Ice melting in salty water: layering and non-monotonic dependence on the mean salinity

5 October 2023, 9:00 - 9:45 am

Detlef Lohse

The presence of salt in ocean water strongly affects the melt rate and the shape evolution of ice, both of utmost relevance in geophysical and ocean flow and thus for the climate. To get a better quantitative understanding of the physical mechanics at play in ice melting in salty water, we numerically investigate the lateral melting of an ice block in stably strati ed saline water, using a realistic, nonlinear equation of state (EOS). The developing ice shape from our numerical results shows good agreement with the experiments and theory from Huppert & Turner. Furthermore, we find that the melt rate of ice depends non-monotonically on the mean ambient salinity: It first decreases for increasing salt concentration until a local minimum is attained, and then increases again. This non-monotonic behavior of the ice melt rate is due to the competition among salinity-driven buoyancy, temperature-driven buoyancy, and salinity-induced strati cation. We develop a theoretical model based on the energy balance which gives a prediction of the salt concentration for which the melt rate is minimal, and is consistent with our data. Our  ndings give insight into the interplay between phase transitions and double-di usive convective flows.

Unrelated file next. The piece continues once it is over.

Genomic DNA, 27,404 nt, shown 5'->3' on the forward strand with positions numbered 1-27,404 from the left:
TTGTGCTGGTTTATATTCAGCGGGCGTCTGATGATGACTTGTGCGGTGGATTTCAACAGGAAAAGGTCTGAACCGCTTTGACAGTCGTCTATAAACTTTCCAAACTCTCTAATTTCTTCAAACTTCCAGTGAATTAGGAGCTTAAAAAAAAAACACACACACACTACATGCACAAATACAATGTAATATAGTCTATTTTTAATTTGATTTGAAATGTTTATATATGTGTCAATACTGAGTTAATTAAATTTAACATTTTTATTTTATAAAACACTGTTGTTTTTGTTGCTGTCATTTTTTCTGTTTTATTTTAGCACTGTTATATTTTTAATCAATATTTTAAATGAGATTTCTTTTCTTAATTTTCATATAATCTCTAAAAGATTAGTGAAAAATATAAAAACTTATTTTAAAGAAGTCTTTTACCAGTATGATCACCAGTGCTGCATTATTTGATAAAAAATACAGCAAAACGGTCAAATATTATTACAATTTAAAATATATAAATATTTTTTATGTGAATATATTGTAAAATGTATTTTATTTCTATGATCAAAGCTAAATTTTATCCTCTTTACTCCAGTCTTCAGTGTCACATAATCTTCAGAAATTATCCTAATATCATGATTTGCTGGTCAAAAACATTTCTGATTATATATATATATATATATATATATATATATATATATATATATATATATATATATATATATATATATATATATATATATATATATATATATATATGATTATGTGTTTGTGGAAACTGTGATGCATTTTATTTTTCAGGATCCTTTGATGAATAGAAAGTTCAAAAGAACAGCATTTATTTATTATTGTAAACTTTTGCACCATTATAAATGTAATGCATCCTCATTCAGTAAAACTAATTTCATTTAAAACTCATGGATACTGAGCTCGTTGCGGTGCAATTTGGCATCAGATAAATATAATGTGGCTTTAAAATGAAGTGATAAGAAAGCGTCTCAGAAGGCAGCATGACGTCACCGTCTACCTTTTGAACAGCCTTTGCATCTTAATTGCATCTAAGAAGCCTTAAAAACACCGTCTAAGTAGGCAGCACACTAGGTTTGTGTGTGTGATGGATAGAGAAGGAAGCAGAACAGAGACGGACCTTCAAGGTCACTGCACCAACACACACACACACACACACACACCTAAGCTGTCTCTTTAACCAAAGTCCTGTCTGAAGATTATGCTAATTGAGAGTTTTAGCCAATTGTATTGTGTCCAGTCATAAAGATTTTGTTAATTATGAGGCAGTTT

(Detlef Lohse, Rui Yang, Christopher J. Howland, Hao-Ran Liu, and Robert Verzicco)

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